The poorest employer-insured families spend nearly one-fifth of their income on average on premiums and co-pays if not everyone on their plan is healthy.
If everyone's healthy, that same family would spend about 13% of their income on premiums and out-of-pocket health costs. As family incomes grow, their rate of healthcare spending decreases, according to new analysis by the Kaiser Family Foundation and the Peterson Center on Healthcare.
The authors Gary Claxton, Bradley Sawyer and Cynthia Cox argued the trend could be part of "what is fueling interest in proposals like Medicare-for-all and options for employers and/or workers to buy into Medicare."
For healthcare experts, the finding doesn't say much that's surprising. But it draws attention to the overall trajectory.
"The affordability trends in the employer market are driven by healthcare costs rising a lot faster than the median income," said Sara Collins, vice president of healthcare coverage and access at the Commonwealth Fund.
The Commonwealth Fund through its Biennial Health Insurance Survey has tracked how employer insurance benefits have grown skimpier since 2003. The number of adults deemed underinsured on their employer plans has nearly tripled between then and 2018.
Meanwhile, employer-insured families who spent enough on healthcare to meet their deductibles saw their expenses nearly double as a percentage of their income over the past decade.
Premium and deductible costs have also risen to nearly 12% of the median income in 2017, up from nearly 8% in 2008.
Collins said the implications of these higher costs raise "a fundamental dilemma for employers" as their employees are becoming more likely to skip a doctor's visit or a prescription.
"They're designing benefits to shift more costs to the employees, potentially undermining the productivity of their employees," she said.
Joseph Antos of the American Enterprise Institute criticized the thesis of the Kaiser paper as stating the obvious: that healthcare spending, like any spending, will always represent a higher percentage of a poor person's income than it will for someone who earns more.
But he also advocated for a fix to the disparity between what rich people and poor people have to pay out in terms of their earnings, which stems from the employee insurance tax benefit known as the tax exclusion.
"The idea of providing a subsidy to encourage people to get coverage on the job may not be a bad idea, but the way it's been implemented is to favor high-wage workers not low-wage workers," Antos said. "It's inefficient and not fair. We should be helping lower-wage workers first."
Growing discontent within the employer market could pose the strongest political threat to the status quo of coverage.
Since most Americans get their health insurance coverage through work, conventional wisdom holds employer-sponsored insurance as the bulwark against a complete overhaul like Medicare for All, which got a big push in the 2016 presidential election from Sen. Bernie Sanders (I-Vt.).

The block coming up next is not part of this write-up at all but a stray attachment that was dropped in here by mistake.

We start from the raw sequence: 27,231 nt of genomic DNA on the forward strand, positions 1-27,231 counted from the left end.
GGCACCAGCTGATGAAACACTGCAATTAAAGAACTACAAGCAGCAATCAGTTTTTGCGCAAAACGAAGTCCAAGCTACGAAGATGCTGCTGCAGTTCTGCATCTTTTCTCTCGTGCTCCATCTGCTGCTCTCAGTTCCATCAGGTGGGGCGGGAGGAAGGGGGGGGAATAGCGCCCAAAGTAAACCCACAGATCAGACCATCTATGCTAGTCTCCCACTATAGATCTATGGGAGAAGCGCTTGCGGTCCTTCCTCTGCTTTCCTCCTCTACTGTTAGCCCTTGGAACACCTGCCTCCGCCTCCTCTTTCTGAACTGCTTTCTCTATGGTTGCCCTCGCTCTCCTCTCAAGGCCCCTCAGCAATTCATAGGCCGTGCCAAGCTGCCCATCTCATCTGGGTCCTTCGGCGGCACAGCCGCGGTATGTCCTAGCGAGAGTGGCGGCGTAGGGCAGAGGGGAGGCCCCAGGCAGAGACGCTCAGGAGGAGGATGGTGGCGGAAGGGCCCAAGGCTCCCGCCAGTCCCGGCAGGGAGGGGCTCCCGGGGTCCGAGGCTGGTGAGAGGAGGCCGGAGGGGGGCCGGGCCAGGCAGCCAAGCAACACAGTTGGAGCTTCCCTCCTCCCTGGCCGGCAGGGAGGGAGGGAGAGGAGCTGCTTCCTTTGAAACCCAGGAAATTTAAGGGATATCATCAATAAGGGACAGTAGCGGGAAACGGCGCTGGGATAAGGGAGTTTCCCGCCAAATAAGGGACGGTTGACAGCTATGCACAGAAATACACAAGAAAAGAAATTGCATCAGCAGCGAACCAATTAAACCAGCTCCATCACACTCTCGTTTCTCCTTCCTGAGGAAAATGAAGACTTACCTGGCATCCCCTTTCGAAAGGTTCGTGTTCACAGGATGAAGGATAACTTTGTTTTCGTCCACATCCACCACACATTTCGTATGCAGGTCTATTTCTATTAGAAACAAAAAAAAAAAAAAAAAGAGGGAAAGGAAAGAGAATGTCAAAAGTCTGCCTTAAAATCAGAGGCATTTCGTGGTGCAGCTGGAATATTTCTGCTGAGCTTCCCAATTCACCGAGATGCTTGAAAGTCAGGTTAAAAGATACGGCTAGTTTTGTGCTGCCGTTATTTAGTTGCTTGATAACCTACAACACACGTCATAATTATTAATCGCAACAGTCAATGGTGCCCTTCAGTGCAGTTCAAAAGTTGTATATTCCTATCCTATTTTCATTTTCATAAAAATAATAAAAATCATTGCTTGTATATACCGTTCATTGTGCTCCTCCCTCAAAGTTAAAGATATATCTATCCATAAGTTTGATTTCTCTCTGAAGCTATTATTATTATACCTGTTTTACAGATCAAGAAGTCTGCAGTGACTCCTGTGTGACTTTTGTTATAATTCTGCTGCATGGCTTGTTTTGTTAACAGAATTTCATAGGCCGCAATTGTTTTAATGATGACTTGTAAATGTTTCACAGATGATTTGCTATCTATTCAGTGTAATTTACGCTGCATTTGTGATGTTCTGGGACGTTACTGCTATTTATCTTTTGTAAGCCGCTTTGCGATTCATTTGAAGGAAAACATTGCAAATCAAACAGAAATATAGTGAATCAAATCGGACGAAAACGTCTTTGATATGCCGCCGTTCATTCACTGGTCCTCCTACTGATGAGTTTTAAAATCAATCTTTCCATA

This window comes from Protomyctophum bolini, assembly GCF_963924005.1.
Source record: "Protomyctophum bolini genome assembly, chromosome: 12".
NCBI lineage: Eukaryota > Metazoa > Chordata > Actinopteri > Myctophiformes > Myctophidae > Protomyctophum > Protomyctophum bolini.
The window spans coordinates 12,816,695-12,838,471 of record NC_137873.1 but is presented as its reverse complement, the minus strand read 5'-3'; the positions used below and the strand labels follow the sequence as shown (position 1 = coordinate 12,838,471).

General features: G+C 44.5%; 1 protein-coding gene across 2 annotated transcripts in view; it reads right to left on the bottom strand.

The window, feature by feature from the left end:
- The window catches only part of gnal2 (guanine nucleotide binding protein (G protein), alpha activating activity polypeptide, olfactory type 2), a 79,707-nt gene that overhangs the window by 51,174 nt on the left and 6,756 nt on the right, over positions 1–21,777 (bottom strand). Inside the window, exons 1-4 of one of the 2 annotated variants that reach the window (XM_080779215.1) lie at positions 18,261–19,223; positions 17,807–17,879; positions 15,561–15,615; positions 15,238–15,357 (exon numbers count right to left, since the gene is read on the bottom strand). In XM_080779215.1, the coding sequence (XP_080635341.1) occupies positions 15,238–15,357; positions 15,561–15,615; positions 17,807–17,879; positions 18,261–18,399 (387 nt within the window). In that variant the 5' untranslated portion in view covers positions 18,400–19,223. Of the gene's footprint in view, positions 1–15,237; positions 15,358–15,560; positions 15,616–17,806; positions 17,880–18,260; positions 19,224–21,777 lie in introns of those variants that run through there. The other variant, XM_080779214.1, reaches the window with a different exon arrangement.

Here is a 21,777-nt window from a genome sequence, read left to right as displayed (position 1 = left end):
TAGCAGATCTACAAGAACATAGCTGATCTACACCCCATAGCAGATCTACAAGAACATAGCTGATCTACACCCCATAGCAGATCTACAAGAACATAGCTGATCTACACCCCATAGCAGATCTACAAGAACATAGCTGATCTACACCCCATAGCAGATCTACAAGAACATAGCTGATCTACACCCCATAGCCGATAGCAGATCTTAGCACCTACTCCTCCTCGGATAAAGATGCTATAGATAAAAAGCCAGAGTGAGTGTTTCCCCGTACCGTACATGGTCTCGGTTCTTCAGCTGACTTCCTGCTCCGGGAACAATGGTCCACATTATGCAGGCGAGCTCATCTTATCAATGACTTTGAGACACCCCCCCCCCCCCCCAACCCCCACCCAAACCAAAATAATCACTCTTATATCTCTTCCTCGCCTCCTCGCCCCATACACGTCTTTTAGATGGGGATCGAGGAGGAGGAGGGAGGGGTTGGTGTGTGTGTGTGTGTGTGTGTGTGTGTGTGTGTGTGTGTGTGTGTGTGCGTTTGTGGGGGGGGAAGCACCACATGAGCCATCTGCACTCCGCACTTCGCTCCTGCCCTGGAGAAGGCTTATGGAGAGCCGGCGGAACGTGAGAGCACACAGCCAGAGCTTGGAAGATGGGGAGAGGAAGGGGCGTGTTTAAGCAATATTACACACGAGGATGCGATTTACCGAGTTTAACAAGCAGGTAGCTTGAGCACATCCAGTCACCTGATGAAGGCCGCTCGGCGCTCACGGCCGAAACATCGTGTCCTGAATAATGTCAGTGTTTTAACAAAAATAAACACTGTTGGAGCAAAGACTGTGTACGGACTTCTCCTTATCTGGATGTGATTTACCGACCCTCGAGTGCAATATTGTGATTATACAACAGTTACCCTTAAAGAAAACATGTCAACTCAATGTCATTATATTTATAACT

While it's still considered a political long shot, the policy has entered the political vernacular. Last week, insurance stocks tumbled after Sanders re-introduced his Medicare for All legislation.
Sanders is running for president, and the bill's co-sponsors include other Democratic presidential contenders in the upper chamber—Sens. Kamala Harris of California, Elizabeth Warren of Massachusetts, Cory Booker of New Jersey, and Kirsten Gillibrand of New York.
As a pre-emptive measure, the industry-backed Partnership for America's Health Care Future is running a six-figure media campaign to push back against Medicare for All as well as various public option proposals.
On the other side of the political spectrum, the industry is also trying to block cost-cutting efforts from the Trump administration and Congress: from a site-neutral payment policy for hospitals, to an international reference pricing model for pharmaceutical manufacturers, and elimination of drug rebates to pharmaceutical benefit managers.
While Democratic leadership is focused on Obamacare as opposed to Medicare for All or other proposals, the cost issues haven't been solved yet there either. Premiums remain high for people who don't qualify for subsidies. Democrats want to boost insurance subsidies for more people across higher income levels, as the government's costs for the exchange markets have continued growing.
Collins, who suggested policy options that include a fix to the "family glitch" in the ACA and requiring employers to restrict high-cost drugs from coverage, said that any funding boost for coverage "absolutely needs to be paired with efforts to lower underlying costs."
"And the major culprits are provider prices and prescription drugs," she said.